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Situation: Company "A" sells super widgets in the super widget industry. They have a website with some information but no images (or a few images that are stolen or are poor quality). They would like me to update their website and I would love to but, where do I get images for the super widget industry? It would be nice to have some pictures of the production of a super widget, the use of a super widget, a beautiful women with a great smile holding a super widget, a businessman shaking hands over a super widget, etc.
Problem: Locating, gathering, creating, images. Where do you get a decent set of images for specific industries? I've bought Hemera's Photo Objects but like the title states they are just object pictures and some of them aren't that great...
Any help would be greatly appreciated.
If your client is a manufacturer, you'd definitely want photos specifically of their widgets. If your client is a retailer, get a list of their suppliers, and contact the manufacturers to get press packets and promotional photos of the products.
You can start here [creative.gettyimages.com...] to view tons of photos for different industries. After registering with the site you can download comps so you can incorporate the photos you select within the design. If the client okays your photo choices you purchase the photos AFTER you deliver the site.
If you are considering doing this long term, you may want to purchase photo CDs. Most of them have 100 or so pictures on each CD that you can use several times for different clients. Prices range from $300 to $400 per CD. These are royalty free images only and are also available from the link above.
Try ArtToday [clipart.com]. Access to all files on the site for a year is $100 or so. I've used several of their photos in the past ... bargain!
If you are building an amateur level site:
1) Don't surf the web and steal low resolution jegs and gifs and hope you don't get caught.
2) Use existing amateur photography from web free sites.
3) Take your own and the scan prints or use a digital camera.
If you are building a professional site that has to compete nationally or internationally:
1) Use stock photography from professional houses (they are on the web).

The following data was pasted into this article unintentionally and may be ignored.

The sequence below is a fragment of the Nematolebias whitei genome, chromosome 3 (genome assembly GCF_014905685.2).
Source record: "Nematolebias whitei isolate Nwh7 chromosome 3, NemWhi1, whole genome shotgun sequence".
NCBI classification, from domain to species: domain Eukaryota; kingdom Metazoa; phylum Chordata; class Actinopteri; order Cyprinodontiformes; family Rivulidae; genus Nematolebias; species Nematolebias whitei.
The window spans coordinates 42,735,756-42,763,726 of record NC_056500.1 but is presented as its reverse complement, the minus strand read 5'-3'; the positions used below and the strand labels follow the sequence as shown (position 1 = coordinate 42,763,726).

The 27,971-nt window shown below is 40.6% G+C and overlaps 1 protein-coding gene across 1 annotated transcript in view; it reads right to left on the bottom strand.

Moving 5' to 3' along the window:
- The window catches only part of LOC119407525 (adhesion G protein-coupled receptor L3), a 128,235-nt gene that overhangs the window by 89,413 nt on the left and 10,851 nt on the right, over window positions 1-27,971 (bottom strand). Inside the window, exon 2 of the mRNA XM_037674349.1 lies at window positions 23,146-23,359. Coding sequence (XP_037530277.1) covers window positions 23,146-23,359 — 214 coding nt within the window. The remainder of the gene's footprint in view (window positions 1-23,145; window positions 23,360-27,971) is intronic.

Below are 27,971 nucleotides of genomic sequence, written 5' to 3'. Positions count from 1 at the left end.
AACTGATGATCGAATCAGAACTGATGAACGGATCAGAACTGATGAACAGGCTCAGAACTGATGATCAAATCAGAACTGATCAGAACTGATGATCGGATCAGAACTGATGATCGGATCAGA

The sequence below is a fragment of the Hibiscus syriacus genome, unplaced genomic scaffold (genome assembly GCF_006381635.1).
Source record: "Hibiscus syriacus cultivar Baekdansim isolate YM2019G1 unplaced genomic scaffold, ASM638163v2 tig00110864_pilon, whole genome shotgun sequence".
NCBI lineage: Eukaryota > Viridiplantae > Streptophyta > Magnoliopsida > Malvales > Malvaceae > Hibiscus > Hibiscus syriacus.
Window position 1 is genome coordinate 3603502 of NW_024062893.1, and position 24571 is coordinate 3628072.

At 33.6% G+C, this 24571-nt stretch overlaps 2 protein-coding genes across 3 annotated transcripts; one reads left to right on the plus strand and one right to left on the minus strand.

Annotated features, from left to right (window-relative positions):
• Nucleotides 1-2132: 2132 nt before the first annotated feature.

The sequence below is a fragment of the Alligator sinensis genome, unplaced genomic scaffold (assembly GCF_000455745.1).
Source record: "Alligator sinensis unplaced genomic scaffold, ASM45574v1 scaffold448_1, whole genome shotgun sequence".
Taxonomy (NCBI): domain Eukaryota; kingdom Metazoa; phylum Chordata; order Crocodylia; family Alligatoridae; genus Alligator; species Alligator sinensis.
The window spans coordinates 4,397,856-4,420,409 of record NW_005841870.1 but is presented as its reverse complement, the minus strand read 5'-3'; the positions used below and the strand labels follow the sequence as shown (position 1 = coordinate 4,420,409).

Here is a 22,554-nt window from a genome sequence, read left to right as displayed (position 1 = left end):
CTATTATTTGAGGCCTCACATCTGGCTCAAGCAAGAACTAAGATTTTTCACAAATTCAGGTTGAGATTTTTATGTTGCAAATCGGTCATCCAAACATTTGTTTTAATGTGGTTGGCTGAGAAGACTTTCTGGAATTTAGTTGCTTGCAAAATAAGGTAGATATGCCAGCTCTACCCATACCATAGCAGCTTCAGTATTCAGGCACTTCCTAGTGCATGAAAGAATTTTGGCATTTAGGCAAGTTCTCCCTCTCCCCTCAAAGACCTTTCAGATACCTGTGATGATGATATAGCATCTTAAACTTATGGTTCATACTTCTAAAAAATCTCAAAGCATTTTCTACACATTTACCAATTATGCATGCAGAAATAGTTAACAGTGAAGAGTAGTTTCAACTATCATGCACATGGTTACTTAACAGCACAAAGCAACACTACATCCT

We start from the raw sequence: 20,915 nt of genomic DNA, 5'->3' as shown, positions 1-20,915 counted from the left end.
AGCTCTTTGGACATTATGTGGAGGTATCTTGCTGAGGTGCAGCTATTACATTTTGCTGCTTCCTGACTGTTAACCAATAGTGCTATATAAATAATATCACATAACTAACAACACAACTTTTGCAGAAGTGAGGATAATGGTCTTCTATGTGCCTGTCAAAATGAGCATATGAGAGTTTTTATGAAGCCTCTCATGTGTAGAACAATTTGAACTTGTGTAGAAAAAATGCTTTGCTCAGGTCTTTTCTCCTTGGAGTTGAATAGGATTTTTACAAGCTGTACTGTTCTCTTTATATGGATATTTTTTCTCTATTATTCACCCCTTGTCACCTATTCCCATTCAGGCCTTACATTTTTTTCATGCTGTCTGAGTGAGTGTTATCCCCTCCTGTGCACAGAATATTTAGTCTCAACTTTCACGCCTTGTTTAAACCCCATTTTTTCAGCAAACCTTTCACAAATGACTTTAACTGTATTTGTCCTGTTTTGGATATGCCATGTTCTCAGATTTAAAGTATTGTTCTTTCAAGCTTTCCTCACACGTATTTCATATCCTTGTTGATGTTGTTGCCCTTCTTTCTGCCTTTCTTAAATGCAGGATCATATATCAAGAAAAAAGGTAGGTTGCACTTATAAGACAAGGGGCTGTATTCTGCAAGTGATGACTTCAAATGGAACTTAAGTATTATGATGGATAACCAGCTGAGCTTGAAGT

2) Take the photography yourself. (Quality depends on your level of experience and knowledge.)
3) Hire a professional photographer.
Where do you get a decent set of images for specific industries?
I hire a professional photographer - set up location - and go shoot the photos I need.
We then use those photos on the web site - in brochures - in direct mail - and in ads.
I want images I can use anywhere, and for a long time. It is worth it to pay a professional to get quality work, closely identified with your product.
Try istockphoto.com for interesting cheapo stock photos. (about .25 a pop) Very few people in them.
It seems mostly to be screw-ups from professional people, and hobbyists with time to kill, but you can get good stuff from them.
Read the 500,000 repro limit though
I hadn't heard of that site before either. ;)
Possible Solutions & Questions:
A.) Digital Camera - This option is great although I'm not sure if I have enough photographic experience to do something of this nature. Also lots of the work I do is contractual and I can't go to the work place of the client (usually because of geographical reasons). It is difficult to get "scene" (i.e. people working at a workstation, a dentist cleaning teeth) shots with a digital camera that look professional.
B.)Professional Photographer - My concerns are: how do I find one that works with the digital medium? What are the typical costs? If the costs are going to be half of my total site quote that will not fly with the client.
C.)Stock Photography - finding images that will be consistent in style, mood, color, etc for placement throughout the site is difficult. What are the general costs for these types of services. My experience has been that getting web images in not too expensive but then at the same time I've had clients ask me to make a print version of info on the web (which will include that stock photography) and I know the pricing for using images for print will be exponentially higher. How do you address these issues?
Keep in mind that this should take into consideration each type of client (coporate-large, medium, and small) and there financial capabilities.
Thank you EVERYONE for your responses. I look forward to hearing more.
If you're going more the DIY route, a good digital camera can work remarkably well (even in the hands of an amateur:-).
Here's where I get the images that I don't photograph or design myself for my sites:
There are also some super photographs - especically business-oriented ones - at [dgl.microsoft.com...] you can use if you have a licensed product from their list of software.
The only drawback to using them is that "everybody else uses them" too.